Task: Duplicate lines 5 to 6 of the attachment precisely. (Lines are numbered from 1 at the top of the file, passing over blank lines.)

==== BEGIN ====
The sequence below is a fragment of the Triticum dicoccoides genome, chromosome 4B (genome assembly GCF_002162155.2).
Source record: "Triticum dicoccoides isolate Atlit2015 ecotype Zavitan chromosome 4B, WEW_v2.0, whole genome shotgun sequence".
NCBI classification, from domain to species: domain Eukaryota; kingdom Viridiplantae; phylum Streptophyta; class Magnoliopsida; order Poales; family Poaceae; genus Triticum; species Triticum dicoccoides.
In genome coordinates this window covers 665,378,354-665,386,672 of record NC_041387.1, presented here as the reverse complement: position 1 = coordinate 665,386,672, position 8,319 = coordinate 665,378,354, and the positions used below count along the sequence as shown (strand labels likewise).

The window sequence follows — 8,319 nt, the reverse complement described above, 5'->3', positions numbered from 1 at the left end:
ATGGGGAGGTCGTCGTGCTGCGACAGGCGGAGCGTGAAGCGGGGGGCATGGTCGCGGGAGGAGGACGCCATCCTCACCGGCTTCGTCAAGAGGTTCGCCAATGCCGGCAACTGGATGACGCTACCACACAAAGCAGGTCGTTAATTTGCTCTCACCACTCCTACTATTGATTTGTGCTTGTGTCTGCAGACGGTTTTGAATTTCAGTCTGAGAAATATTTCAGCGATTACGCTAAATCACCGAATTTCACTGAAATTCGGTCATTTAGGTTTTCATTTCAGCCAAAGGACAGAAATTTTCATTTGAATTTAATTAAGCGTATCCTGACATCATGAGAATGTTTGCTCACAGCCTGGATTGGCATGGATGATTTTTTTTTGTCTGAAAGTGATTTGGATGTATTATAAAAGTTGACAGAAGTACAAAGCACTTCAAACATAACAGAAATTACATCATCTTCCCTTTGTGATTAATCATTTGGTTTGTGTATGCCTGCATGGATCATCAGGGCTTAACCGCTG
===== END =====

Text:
The window sequence follows — 8,319 nt, the reverse complement described above, 5'->3', positions numbered from 1 at the left end:
ATGGGGAGGTCGTCGTGCTGCGACAGGCGGAGCGTGAAGCGGGGGGCATGGTCGCGGGAGGAGGACGCCATCCTCACCGGCTTCGTCAAGAGGTTCGCCAATGCCGGCAACTGGATGACGCTACCACACAAAGCAGGTCGTTAATTTGCTCTCACCACTCCTACTATTGATTTGTGCTTGTGTCTGCAGACGGTTTTGAATTTCAGTCTGAGAAATATTTCAGCGATTACGCTAAATCACCGAATTTCACTGAAATTCGGTCATTTAGGTTTTCATTTCAGCCAAAGGACAGAAATTTTCATTTGAATTTAATTAAGCGTATCCTGACATCATGAGAATGTTTGCTCACAGCCTGGATTGGCATGGATGATTTTTTTTTGTCTGAAAGTGATTTGGATGTATTATAAAAGTTGACAGAAGTACAAAGCACTTCAAACATAACAGAAATTACATCATCTTCCCTTTGTGATTAATCATTTGGTTTGTGTATGCCTGCATGGATCATCAGGGCTTAACCGCTG